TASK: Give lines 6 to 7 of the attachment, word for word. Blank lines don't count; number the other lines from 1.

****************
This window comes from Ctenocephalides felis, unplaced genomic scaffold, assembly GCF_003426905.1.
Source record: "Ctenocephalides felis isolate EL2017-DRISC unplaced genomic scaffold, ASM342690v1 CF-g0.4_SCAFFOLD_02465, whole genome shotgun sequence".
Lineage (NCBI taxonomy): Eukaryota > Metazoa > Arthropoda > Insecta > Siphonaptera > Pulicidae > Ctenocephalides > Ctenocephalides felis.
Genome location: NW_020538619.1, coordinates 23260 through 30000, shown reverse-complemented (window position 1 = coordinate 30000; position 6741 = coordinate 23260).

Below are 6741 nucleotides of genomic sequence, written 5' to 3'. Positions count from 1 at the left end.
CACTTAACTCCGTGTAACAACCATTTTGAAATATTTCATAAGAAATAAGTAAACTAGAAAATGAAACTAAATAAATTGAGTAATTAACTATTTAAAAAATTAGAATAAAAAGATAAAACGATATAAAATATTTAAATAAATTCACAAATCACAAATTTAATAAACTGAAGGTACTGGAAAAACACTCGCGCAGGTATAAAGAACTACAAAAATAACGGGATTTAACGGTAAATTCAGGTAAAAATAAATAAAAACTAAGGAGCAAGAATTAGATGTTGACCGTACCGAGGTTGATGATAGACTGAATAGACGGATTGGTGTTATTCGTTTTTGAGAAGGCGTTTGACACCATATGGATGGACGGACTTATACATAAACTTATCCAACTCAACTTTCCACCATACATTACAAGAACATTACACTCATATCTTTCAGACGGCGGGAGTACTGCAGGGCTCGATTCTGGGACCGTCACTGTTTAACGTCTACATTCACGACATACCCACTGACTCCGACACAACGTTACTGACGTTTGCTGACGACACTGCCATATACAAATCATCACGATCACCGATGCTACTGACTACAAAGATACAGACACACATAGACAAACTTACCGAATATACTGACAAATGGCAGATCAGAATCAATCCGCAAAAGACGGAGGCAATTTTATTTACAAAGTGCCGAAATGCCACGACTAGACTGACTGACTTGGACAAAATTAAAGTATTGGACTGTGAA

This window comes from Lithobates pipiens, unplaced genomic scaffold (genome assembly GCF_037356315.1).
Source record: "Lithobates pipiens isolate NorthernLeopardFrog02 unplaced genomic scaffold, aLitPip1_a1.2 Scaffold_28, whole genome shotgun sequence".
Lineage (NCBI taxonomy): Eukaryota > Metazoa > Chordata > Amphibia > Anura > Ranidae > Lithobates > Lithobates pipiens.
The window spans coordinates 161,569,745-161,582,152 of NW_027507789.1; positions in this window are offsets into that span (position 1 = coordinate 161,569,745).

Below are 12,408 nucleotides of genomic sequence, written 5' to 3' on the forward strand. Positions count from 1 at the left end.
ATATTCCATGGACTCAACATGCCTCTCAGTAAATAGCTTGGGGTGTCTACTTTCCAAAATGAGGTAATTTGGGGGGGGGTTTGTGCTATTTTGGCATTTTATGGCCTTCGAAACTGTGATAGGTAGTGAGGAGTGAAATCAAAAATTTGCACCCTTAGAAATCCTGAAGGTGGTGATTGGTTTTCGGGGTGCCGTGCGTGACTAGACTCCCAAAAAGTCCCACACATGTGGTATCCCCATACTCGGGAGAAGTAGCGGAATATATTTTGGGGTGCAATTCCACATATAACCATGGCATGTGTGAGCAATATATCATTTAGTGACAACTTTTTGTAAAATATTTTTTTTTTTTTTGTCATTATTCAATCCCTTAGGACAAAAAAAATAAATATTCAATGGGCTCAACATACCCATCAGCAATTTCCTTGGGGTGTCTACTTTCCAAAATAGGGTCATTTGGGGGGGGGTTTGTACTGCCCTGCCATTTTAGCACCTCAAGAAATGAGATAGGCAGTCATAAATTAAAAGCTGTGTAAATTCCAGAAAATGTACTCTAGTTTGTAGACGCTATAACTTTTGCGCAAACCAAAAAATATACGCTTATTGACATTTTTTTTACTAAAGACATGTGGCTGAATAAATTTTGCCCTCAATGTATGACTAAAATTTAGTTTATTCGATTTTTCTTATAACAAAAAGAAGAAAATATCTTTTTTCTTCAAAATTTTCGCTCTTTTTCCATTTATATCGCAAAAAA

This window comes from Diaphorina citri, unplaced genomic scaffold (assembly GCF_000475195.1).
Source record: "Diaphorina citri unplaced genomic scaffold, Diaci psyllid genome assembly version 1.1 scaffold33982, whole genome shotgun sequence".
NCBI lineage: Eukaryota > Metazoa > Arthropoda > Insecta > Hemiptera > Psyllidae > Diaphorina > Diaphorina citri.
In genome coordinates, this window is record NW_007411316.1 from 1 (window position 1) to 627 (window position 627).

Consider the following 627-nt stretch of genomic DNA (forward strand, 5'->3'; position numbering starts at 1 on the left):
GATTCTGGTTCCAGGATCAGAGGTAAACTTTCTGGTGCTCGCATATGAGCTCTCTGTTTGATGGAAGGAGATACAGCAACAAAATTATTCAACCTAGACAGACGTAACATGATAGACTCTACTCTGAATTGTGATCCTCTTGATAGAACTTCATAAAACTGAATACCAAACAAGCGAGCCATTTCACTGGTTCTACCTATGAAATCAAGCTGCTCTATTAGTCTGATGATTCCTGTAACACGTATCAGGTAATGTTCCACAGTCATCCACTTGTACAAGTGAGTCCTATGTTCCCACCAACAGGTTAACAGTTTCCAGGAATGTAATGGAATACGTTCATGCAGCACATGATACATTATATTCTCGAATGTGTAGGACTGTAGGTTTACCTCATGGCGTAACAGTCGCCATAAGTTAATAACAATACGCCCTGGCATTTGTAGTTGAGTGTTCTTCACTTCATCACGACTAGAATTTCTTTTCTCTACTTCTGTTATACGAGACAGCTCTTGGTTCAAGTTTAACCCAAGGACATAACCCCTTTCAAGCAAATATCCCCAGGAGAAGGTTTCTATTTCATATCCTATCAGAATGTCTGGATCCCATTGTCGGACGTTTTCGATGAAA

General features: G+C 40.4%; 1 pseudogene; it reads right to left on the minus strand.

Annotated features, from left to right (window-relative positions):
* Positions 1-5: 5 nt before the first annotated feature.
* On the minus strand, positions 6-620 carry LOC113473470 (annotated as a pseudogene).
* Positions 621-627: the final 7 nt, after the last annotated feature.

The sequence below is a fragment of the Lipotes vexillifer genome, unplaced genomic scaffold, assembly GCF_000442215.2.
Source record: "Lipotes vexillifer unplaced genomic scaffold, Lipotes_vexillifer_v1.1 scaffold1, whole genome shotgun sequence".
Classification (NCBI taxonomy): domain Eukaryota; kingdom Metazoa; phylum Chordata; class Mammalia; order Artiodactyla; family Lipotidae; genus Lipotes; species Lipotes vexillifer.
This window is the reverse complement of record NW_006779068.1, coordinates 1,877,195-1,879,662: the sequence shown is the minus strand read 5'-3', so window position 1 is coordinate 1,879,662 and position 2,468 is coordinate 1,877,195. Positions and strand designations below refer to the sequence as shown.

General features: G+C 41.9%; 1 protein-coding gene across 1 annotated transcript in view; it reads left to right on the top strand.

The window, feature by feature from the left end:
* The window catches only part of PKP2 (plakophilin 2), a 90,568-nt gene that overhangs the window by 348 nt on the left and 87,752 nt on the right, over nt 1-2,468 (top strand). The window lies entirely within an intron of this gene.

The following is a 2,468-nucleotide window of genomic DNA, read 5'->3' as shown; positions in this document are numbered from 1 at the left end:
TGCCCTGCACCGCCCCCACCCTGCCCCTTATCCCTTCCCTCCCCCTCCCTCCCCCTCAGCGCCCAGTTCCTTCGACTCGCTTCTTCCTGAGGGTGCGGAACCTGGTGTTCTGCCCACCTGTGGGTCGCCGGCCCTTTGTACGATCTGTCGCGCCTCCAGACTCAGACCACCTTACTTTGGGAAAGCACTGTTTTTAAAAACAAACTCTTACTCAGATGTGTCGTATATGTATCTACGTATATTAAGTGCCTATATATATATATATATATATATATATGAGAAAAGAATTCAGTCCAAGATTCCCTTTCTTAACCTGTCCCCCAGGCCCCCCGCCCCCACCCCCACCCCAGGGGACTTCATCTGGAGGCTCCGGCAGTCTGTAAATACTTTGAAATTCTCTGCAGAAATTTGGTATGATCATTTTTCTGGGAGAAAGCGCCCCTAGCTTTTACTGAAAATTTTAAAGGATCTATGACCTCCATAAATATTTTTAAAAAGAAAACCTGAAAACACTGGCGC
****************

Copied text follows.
CACTTAACTCCGTGTAACAACCATTTTGAAATATTTCATAAGAAATAAGTAAACTAGAAAATGAAACTAAATAAATTGAGTAATTAACTATTTAAAAAATTAGAATAAAAAGATAAAACGATATAAAATATTTAAATAAATTCACAAATCACAAATTTAATAAACTGAAGGTACTGGAAAAACACTCGCGCAGGTATAAAGAACTACAAAAATAACGGGATTTAACGGTAAATTCAGGTAAAAATAAATAAAAACTAAGGAGCAAGAATTAGATGTTGACCGTACCGAGGTTGATGATAGACTGAATAGACGGATTGGTGTTATTCGTTTTTGAGAAGGCGTTTGACACCATATGGATGGACGGACTTATACATAAACTTATCCAACTCAACTTTCCACCATACATTACAAGAACATTACACTCATATCTTTCAGACGGCGGGAGTACTGCAGGGCTCGATTCTGGGACCGTCACTGTTTAACGTCTACATTCACGACATACCCACTGACTCCGACACAACGTTACTGACGTTTGCTGACGACACTGCCATATACAAATCATCACGATCACCGATGCTACTGACTACAAAGATACAGACACACATAGACAAACTTACCGAATATACTGACAAATGGCAGATCAGAATCAATCCGCAAAAGACGGAGGCAATTTTATTTACAAAGTGCCGAAATGCCACGACTAGACTGACTGACTTGGACAAAATTAAAGTATTGGACTGTGAA

This window comes from Lithobates pipiens, unplaced genomic scaffold (genome assembly GCF_037356315.1).